GANDHI IN ACTION network

the Spirit of Mahatma Gandhi lives through every nonviolent action

Prof. Dr. Yogendra Yadav

Senior Gandhian Scholar

Gandhi Research Foundation, Jalgaon, Maharashtra, India

Contact No. – 09415777229, 094055338

E-mail- dr.yogendragandhi@gmail.com;dr.yadav.yogendra@gandhifoundation.net

Mail Address-   C- 29, Swaraj Nagar, Panki, Kanpur-208020, U.P.

 

Immortality and Mahatma Gandhi

 

 

Mahatma Gandhi had deep knowledge in Dharma. So he knew true meaning of immortality. He wrote in his many letters about it. He spoke on it in his many gatherings. Mahatma Gandhi wrote, “We live on in the world as if we had come here with a charter of immortality; and as the Gujarati proverb goes, we go on killing buffaloes for shoe-laces. But if we reflect seriously and look at things calmly, we realize that all is done in vain which is not done for others’ good. If every minute, hour and day given to us is spent in good deeds, in patriotic service and in maintaining truth, we shall have nothing to fear even when death strikes us down. Only a person who risks his life can fetch pearls from the depths of the sea. Similarly, from the ocean of life we have to seek out tasks precious like pearls.” 1 Mahatma Gandhi wrote, “I hear that, in July, Mr. Ismail Hajee Amad Kotda had sent telegrams to the Memans from Mafeking to remain firm and not to submit to disgrace, and encouraged them to be bold. The same gentleman went to Pretoria and, having taken out the title-deed of slavery, attained immortality in this paper.” 2

Mahatma Gandhi wrote, “This brave man took poison by his own hand and died. On the day of his death he discoursed to his friend and companion on the perishable nature of the human body and the immortality of the soul. It is said that up to the very last moment Socrates showed no fear, and that he took the poison smilingly. As he finished the last sentence of his discourse, he drank the poison from the cup as eagerly as we might drink sherbet from a glass. Today the world cherishes Socrates’ memory. His teaching has benefited millions. His accusers and his judges stand condemned by the world. Socrates has gained immortality and Greece stands in high esteem because of him and others like him.” 3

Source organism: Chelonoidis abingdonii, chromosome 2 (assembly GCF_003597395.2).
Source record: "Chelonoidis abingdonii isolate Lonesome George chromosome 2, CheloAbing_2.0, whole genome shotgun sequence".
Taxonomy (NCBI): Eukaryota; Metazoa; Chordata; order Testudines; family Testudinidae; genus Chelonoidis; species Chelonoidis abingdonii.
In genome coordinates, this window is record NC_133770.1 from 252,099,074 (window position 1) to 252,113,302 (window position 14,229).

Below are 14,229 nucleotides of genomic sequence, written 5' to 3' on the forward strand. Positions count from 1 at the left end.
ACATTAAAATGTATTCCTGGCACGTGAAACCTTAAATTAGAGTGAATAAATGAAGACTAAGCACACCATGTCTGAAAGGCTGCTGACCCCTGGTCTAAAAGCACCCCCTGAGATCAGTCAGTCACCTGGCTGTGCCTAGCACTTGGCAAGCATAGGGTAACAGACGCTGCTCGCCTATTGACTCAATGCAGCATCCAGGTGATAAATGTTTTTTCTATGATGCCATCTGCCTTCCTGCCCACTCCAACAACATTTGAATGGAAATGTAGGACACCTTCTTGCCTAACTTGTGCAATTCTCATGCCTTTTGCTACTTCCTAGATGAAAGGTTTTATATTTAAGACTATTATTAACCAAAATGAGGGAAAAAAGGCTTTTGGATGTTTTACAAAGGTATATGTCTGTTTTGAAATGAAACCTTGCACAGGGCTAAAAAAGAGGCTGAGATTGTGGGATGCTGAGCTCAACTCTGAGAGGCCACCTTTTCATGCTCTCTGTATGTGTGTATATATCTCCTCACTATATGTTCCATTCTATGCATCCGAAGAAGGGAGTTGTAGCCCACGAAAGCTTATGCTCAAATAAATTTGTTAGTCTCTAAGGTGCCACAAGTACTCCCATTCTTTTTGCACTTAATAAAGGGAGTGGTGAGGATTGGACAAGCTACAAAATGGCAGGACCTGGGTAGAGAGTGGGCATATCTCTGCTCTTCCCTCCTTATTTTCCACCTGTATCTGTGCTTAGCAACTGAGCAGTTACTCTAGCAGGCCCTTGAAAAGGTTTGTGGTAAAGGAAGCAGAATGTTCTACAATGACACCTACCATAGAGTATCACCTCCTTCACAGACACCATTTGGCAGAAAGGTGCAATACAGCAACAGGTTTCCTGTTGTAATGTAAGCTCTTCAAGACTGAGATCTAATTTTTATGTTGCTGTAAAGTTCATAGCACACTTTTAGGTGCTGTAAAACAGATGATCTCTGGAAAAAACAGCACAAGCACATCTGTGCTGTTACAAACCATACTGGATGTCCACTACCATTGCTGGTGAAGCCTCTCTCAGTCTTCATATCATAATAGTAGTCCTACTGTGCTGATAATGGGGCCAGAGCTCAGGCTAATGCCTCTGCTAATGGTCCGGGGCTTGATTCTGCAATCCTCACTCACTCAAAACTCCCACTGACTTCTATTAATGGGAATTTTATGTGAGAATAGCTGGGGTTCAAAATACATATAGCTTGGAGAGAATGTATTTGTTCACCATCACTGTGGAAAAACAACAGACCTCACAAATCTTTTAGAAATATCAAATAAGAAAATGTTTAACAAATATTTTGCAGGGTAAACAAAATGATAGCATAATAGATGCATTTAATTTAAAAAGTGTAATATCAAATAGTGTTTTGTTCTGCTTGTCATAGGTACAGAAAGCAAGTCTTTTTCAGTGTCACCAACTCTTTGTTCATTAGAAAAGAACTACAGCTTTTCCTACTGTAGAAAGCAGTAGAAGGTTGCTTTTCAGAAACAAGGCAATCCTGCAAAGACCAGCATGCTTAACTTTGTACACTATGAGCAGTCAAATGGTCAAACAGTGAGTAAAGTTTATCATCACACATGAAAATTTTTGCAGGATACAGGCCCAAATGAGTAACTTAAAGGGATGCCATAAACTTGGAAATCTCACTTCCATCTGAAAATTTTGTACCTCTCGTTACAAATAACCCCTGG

Mahatma Gandhi wrote, “In our world, some good men take to the Himalayas or the Vindhya mountains and mortify their bodies. Some think this body to be unreal; some, believing in the immortality and omnipresence of the soul, give up their bodies on the instant and attain moksha. Some do return but only after having so purified themselves that, thereafter, even while living in the midst of the world’s hypocrisies, they can follow their own dictates.” 4  Mahatma Gandhi wrote, “A lawyer, then, who wants no return can easily buy his client as a slave. Those who have never seen Dadabhai, even such Indians, suffering from leprosy, with which Dadabhai would never sit for a meal, worship that lawyer. Gokhale's gratuitous pleading has gained him immortality. If twenty-two crores of Hindus intelligently plead for the Muslims on the Khilafat issue, I believe that they would forever win the vote of the eight crores of Muslims.” 5

Mahatma Gandhi wrote, “There is nothing here which suggests death. All signs point to his having attained immortality. Patwardhan’s co-workers may, through selfishness, mourn over his death. His memory should teach them to be more devoted to their work. Patwardhan lives in his death. Though dead, he is serving the cause of freedom. There must be many such silent workers in India.” 6 Mahatma Gandhi wrote, “The central principle of Hinduism is that of moksha. I am ever striving for it. All my activities are for moksha. I have as much faith in the existence of the atman and in its immortality as I am certain of the existence of my body and its transience.” 7 Mahatma Gandhi wrote, “Ever since I saw Mother, her face has been before my eyes. I wish you would respect her wish that you should wear her tulsi beads. When you feel that it is sinful to wear them, you may discard them. The sacred beads given by one’s mother are a symbol of immortality.” 8

Mahatma Gandhi wrote, “But there is a difference. These others may kill as well as die. We, however, know that immortality is won only by laying down one’s life. Is it in any way difficult to give up the way of killing and learn that of dying? For dying, one requires dauntless courage. The man of faith will have it in the winking of an eye. For killing, one requires strength of body and skill in shooting. One need to learn, besides, a thousand other evil things before one can become proficient in killing and the end-result is that one earns for oneself the title of a murderer.” 9